THE Political Parties Commission (PPC) has confirmed that until the High Court decision is made on whether an unregistered party can contest, nominate or support the campaign of candidates in the upcoming general election, its position on the matter remains.
The Commission’s stand was that it is prohibited for any contestant of the upcoming general election to contest under a political party that is not a registered party.
The Chairman of the Political Parties Commission, Sir Paul Tovua strongly conveyed this position amidst increasing reports that a few political party groups have engaged in campaigning as a party, without being registered under the Act.
In its statement on the matter, the Commission has emphasised the provisions of the Political Parties Integrity Act by saying that unless a political party is registered under the Act, it cannot campaign as if it is a registered party.
Under Section 28(2) of the National Parliament Electoral Provisions Act (as amended by the Political Parties Integrity Act), where a candidate purports to be a candidate of a party that is not a registered political party, he or she may be disqualified by the Returning Officer of that constituency.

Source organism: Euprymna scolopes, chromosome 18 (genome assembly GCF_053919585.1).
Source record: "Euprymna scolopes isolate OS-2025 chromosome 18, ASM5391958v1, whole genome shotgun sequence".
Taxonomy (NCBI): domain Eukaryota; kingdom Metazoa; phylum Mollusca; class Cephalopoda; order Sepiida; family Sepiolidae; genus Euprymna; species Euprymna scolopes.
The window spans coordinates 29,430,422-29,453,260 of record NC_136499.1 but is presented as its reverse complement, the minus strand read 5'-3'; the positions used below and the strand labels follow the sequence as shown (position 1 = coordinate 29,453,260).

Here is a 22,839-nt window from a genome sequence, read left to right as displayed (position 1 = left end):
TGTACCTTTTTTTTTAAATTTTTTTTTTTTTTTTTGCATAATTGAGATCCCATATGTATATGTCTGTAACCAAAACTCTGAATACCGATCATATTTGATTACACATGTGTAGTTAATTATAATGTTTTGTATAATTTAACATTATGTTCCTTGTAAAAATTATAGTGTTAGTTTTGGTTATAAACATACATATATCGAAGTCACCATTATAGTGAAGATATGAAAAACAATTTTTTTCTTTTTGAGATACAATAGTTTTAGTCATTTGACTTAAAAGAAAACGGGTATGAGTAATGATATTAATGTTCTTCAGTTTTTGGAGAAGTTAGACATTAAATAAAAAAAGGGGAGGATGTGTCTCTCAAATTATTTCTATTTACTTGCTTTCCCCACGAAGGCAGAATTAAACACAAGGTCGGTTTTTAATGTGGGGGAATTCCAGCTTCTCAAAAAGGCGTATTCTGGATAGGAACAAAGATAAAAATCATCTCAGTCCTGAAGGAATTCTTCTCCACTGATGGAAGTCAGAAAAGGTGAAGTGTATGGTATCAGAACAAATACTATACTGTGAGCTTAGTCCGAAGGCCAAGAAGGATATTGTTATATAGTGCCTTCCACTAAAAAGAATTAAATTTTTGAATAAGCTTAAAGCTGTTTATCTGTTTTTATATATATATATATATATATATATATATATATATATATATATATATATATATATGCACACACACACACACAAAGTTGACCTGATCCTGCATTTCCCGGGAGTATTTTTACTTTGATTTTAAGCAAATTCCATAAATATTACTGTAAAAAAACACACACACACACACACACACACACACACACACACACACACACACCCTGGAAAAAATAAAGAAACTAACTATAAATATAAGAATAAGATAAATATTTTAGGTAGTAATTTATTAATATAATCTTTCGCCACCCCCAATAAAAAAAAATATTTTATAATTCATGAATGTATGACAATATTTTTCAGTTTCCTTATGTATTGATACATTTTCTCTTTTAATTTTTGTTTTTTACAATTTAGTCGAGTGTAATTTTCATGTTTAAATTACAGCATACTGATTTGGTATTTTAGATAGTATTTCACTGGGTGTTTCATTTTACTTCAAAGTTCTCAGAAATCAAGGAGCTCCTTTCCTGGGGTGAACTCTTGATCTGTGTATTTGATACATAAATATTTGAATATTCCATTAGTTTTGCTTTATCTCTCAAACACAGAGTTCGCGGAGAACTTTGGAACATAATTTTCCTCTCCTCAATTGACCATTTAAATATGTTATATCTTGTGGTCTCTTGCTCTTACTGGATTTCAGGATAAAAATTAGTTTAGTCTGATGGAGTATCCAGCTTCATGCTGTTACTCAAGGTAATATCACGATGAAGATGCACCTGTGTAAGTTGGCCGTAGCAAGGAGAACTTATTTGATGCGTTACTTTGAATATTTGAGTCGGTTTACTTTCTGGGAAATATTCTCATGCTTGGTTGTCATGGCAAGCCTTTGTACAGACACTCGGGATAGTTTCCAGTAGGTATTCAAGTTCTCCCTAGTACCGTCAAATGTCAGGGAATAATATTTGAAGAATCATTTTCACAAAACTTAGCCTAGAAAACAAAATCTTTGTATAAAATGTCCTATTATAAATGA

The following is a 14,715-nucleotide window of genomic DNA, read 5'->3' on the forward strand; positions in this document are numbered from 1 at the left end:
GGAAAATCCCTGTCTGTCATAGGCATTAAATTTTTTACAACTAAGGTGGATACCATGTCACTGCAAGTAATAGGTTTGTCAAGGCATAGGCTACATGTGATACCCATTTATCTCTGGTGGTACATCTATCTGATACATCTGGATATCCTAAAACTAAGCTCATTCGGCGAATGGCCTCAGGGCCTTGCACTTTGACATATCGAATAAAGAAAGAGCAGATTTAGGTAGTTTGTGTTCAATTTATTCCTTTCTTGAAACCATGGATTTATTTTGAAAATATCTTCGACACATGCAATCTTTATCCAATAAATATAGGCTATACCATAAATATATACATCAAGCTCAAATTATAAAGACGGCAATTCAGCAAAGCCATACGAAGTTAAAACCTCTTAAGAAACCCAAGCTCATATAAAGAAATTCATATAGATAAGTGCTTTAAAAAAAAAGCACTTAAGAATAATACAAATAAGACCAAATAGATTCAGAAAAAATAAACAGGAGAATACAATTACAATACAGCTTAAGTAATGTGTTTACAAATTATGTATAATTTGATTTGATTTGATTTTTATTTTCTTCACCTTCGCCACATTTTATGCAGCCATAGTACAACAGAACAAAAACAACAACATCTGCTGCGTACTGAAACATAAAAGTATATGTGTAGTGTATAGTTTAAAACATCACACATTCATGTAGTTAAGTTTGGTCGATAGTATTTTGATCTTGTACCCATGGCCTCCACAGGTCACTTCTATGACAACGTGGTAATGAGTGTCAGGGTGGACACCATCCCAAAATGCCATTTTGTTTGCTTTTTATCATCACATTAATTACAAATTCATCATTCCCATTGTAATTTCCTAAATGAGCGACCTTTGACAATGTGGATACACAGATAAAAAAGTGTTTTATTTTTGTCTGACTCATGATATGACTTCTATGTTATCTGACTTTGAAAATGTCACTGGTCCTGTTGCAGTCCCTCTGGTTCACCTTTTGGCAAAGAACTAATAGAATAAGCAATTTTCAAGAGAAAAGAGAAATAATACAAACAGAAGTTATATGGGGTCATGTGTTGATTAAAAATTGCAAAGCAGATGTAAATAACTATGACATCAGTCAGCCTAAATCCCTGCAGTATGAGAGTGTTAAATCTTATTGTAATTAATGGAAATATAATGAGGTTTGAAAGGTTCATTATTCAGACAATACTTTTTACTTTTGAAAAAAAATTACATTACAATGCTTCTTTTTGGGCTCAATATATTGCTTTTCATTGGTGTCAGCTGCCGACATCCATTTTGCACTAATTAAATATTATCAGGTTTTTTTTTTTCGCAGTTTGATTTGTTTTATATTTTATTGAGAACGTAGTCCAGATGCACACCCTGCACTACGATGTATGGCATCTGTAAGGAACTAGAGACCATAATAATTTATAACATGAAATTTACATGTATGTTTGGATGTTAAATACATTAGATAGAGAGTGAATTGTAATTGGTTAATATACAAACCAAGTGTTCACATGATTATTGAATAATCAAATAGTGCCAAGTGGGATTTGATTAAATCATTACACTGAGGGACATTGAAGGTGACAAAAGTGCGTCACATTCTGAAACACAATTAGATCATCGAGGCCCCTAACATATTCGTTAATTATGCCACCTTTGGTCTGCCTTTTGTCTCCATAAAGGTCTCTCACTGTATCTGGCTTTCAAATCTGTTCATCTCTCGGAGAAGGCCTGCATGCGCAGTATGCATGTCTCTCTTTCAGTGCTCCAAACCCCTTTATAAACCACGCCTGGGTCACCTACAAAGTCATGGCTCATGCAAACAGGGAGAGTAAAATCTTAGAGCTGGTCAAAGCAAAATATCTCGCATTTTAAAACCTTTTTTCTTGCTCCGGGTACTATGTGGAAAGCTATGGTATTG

The Commission is urging all unregistered political parties to desist from such practices.
The Office of the Registrar of Political Parties (ORPP) has further confirmed that 12 political parties have registered and will be contesting this national general election.
1. Democratic Alliance Party
2. Direct Development Party
3. Kadere Party
4. National Transformation Party
5. People First Party
6. People’s Alliance Party
7. People’s Progressive Party
8. Solomon Islands Pan-Melanesia Congress Party
9. Solomon Islands Party for Rural Advancement
10. United Democratic Party
11. Youth Owned Rural Urban Party
12. New Nation Party
The Registrar of Political Parties, Calvin Ziru, also reiterated the position of the Commission in stating that “a ‘political party’ means a political party registered under the Act and as such, even a group of like-minded persons not registered cannot, for the purposes of the Act, be deemed a political party.”
Mr Ziru said they acknowledged that whilst it is true that some entities may have existed as a political party group prior to the Political Parties Integrity Act coming into force, following the passage of the Act and the introduction of a new framework for the registration of political parties, the distinction must be made between a political party registered under the Political Parties Integrity Act, and a political group in general.
The commission urged voters and candidates to monitor and report any personation made by a group purporting to be a political party group not registered under the Act.